An artsy weekend in… Eastbourne, East Sussex

Take the trip to…

Eastbourne, a Victorian seaside town making a comeback, is in the spotlight this year thanks to its venerable art gallery. Towner Eastbourne celebrates the centenary of its opening (one mile from the current building, in the town’s Manor Gardens) with special exhibitions, installations, screenings and lectures, culminating in the Turner Prize, hosting for the first time (28 September-14 January, winner announced on December 5).

The gallery originally focused on Sussex landscapes, but its collection has expanded over the decades to include abstract British art and international contemporary art. In 1962, the Observer described the Towner as “the most cutting-edge municipal gallery of its size in the country,” and it’s still a progressive place. For example, it has commissioned a three-year research project on gender imbalance in its permanent collection and has promised that 50% of future acquisitions will be by female artists.

There are some outstanding pieces by women in her current exhibitions, Towner 100: The Living Collection (through August 28) and Towner 100: Unseen (through May 24, both free). They include Composition: Eastbourne (1935), an abstract landscape by Margaret Benecke, granddaughter of Felix Mendelssohn, and Sea Painting, Birling Gap (2017), by Jessica Warboys, which she made by dipping pigmented canvases into the sea. Familiar names on display include Andy Warhol, Paul Nash and Grayson Perry.

The Towner also has a wonderful room dedicated to Eastbourne’s beloved Eric Ravilious, the watercolourist, designer, illustrator, wood engraver and war artist who died in 1942, aged 39, when his plane was lost at the off Iceland.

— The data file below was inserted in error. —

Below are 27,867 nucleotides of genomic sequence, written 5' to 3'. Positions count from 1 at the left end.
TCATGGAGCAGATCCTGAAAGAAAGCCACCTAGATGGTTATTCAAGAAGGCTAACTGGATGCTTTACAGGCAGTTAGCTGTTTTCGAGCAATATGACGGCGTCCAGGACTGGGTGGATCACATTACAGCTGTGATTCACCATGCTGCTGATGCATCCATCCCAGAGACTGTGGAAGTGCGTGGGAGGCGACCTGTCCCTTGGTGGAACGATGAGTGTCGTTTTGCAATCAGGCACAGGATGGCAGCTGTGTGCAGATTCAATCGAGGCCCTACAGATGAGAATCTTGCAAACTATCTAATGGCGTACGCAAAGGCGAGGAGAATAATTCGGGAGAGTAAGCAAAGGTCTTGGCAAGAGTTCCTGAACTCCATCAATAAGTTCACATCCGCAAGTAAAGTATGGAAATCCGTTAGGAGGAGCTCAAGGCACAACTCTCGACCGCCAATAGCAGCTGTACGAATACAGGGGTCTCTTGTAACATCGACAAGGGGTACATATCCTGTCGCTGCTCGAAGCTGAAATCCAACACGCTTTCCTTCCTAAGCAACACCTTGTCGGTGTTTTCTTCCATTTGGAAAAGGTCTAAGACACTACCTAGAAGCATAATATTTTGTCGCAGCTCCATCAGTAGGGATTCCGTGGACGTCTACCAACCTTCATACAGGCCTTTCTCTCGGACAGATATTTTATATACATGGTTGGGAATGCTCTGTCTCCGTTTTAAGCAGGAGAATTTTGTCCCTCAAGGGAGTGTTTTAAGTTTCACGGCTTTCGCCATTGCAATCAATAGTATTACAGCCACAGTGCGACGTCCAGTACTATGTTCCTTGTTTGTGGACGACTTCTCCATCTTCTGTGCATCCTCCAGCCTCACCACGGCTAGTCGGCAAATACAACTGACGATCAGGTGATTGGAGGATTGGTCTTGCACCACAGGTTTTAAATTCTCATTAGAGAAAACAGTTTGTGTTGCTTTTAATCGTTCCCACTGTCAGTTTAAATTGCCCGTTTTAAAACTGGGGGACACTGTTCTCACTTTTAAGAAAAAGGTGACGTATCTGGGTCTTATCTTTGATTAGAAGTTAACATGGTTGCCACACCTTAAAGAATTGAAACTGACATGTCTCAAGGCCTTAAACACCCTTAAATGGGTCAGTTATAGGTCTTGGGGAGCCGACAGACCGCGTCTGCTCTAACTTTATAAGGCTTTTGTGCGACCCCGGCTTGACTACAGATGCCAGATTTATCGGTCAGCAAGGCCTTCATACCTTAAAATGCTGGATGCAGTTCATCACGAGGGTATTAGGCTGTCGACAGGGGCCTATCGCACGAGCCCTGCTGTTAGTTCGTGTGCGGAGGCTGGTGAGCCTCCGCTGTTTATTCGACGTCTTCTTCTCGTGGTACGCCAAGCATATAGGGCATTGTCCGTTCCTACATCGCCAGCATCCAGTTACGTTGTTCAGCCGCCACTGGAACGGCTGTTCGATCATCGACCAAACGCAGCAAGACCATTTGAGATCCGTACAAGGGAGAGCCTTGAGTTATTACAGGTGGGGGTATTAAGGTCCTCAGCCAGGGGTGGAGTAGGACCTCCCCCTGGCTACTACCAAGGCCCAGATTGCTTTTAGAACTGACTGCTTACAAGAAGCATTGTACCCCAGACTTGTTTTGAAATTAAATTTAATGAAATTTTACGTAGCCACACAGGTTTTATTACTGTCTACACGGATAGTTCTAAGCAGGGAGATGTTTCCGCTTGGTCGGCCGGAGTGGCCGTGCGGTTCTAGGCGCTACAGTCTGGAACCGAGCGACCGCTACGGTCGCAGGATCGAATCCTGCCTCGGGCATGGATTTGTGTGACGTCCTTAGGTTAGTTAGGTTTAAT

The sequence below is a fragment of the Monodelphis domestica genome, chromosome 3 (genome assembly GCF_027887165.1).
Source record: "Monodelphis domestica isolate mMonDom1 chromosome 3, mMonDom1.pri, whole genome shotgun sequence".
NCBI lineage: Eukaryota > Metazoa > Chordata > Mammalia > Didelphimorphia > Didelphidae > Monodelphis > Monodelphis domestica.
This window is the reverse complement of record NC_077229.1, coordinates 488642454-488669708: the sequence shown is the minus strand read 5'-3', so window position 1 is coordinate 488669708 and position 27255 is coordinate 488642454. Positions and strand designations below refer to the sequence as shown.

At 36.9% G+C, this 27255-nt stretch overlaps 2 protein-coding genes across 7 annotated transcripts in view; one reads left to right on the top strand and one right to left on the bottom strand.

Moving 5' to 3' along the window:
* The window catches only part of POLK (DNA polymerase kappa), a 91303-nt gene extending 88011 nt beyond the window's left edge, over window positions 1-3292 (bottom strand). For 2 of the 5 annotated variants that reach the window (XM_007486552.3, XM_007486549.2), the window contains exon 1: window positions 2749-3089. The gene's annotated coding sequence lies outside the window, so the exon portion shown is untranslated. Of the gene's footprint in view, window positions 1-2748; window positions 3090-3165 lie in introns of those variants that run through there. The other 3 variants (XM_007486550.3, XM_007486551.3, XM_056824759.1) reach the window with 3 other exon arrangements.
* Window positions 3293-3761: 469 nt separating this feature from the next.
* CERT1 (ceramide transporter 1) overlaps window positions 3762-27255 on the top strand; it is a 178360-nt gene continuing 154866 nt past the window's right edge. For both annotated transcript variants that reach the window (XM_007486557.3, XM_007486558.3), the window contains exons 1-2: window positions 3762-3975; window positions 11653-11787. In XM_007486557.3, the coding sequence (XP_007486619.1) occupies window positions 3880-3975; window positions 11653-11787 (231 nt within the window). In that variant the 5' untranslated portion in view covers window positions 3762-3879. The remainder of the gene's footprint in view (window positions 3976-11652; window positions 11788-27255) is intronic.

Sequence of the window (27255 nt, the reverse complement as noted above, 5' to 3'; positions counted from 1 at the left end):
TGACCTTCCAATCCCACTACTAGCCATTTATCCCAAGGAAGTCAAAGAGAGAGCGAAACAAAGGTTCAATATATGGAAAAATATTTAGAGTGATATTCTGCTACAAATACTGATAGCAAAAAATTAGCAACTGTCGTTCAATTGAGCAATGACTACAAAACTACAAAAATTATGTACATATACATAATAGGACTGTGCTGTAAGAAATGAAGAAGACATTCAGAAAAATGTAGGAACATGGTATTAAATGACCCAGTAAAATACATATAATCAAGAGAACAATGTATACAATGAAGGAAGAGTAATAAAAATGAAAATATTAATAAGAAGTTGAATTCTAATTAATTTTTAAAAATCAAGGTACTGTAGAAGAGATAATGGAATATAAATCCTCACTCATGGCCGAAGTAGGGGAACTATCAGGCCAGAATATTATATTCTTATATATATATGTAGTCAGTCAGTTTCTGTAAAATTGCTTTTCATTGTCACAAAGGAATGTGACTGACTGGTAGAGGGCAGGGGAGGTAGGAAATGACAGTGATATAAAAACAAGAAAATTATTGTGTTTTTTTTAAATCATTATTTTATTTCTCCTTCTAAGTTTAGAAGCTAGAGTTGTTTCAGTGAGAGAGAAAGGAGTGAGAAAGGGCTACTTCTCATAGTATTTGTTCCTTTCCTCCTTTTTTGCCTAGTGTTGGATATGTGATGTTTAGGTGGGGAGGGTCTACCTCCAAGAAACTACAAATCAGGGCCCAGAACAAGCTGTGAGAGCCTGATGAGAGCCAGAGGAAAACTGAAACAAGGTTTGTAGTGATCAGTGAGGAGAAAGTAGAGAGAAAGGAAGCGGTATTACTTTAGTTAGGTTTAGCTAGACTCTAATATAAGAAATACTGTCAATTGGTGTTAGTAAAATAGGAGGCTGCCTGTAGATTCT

In 2009, the Towner moved to its current location, a modernist building decorated on three sides with an eye-catching geometric mural by German artist Lothar Götz. While the gallery can only display a fraction of its collection of more than 5,000 at a time, it does offer weekly tours of its art shop (Sundays 2pm, £10).

Next stop on the Towner 100 program is Barbara Hepworth: Art and Life, featuring some of the artist’s most celebrated sculptures (from £6, 27 May-3 September).

And now?

Other galleries in the town include Emma Mason, who specialized in printmakers working in Britain from the 1940s onwards, and Volt, a contemporary gallery run by community arts organization Devonshire Collective. Street art by Sussex artists including SOS can be seen along the promenade and in the windows of the former Debenhams building in the town centre.

Shopping for souvenirs

Little Chelsea, up and around Grove Road, is a hub of independent shops including Camilla’s Bookshop, which has more than 500,000 volumes and a resident parrot called Archie. The Enterprise shopping center behind the station also has gift, jewelery and homeware boutiques. Barley Sugar on Cornfield Terrace is a delightful delicatessen, gift and vintage shop selling everything from Sussex cheeses to pottery. The Seaside Road antique shops are worth perusing – we bought a watercolor for ten pounds which turned out to be by the artist Horace Walter Tuck, whose work is in the Norfolk Museums collection. There are occasional craft markets at the Sovereign Harbor Waterfront, east of downtown (next July 8-9).